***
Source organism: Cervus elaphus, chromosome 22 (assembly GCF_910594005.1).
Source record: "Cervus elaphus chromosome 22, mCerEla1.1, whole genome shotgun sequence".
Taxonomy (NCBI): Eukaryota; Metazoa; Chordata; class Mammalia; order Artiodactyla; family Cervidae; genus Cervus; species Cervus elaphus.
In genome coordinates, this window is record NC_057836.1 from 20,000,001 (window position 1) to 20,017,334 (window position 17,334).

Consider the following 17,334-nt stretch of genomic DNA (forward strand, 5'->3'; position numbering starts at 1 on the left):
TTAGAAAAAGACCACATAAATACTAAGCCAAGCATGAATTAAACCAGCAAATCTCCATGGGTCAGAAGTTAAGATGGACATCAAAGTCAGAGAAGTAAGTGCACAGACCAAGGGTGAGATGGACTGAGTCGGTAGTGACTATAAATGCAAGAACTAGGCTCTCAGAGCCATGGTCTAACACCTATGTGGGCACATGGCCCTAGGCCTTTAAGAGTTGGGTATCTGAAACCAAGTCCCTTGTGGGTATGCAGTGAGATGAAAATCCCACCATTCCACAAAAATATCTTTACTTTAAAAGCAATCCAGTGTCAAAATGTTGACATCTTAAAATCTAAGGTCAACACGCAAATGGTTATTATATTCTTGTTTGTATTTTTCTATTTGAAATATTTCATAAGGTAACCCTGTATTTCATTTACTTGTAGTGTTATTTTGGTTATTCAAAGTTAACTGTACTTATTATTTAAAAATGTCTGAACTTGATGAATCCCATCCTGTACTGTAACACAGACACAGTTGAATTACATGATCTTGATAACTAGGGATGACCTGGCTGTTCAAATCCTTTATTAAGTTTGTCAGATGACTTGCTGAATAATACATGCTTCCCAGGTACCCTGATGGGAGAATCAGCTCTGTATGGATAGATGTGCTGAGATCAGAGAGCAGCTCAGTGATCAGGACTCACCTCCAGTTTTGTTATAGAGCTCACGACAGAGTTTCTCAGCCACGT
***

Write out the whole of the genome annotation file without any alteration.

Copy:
Source organism: Cervus elaphus, chromosome 22 (assembly GCF_910594005.1).
Source record: "Cervus elaphus chromosome 22, mCerEla1.1, whole genome shotgun sequence".
Taxonomy (NCBI): Eukaryota; Metazoa; Chordata; class Mammalia; order Artiodactyla; family Cervidae; genus Cervus; species Cervus elaphus.
In genome coordinates, this window is record NC_057836.1 from 20,000,001 (window position 1) to 20,017,334 (window position 17,334).

Consider the following 17,334-nt stretch of genomic DNA (forward strand, 5'->3'; position numbering starts at 1 on the left):
TTAGAAAAAGACCACATAAATACTAAGCCAAGCATGAATTAAACCAGCAAATCTCCATGGGTCAGAAGTTAAGATGGACATCAAAGTCAGAGAAGTAAGTGCACAGACCAAGGGTGAGATGGACTGAGTCGGTAGTGACTATAAATGCAAGAACTAGGCTCTCAGAGCCATGGTCTAACACCTATGTGGGCACATGGCCCTAGGCCTTTAAGAGTTGGGTATCTGAAACCAAGTCCCTTGTGGGTATGCAGTGAGATGAAAATCCCACCATTCCACAAAAATATCTTTACTTTAAAAGCAATCCAGTGTCAAAATGTTGACATCTTAAAATCTAAGGTCAACACGCAAATGGTTATTATATTCTTGTTTGTATTTTTCTATTTGAAATATTTCATAAGGTAACCCTGTATTTCATTTACTTGTAGTGTTATTTTGGTTATTCAAAGTTAACTGTACTTATTATTTAAAAATGTCTGAACTTGATGAATCCCATCCTGTACTGTAACACAGACACAGTTGAATTACATGATCTTGATAACTAGGGATGACCTGGCTGTTCAAATCCTTTATTAAGTTTGTCAGATGACTTGCTGAATAATACATGCTTCCCAGGTACCCTGATGGGAGAATCAGCTCTGTATGGATAGATGTGCTGAGATCAGAGAGCAGCTCAGTGATCAGGACTCACCTCCAGTTTTGTTATAGAGCTCACGACAGAGTTTCTCAGCCACGT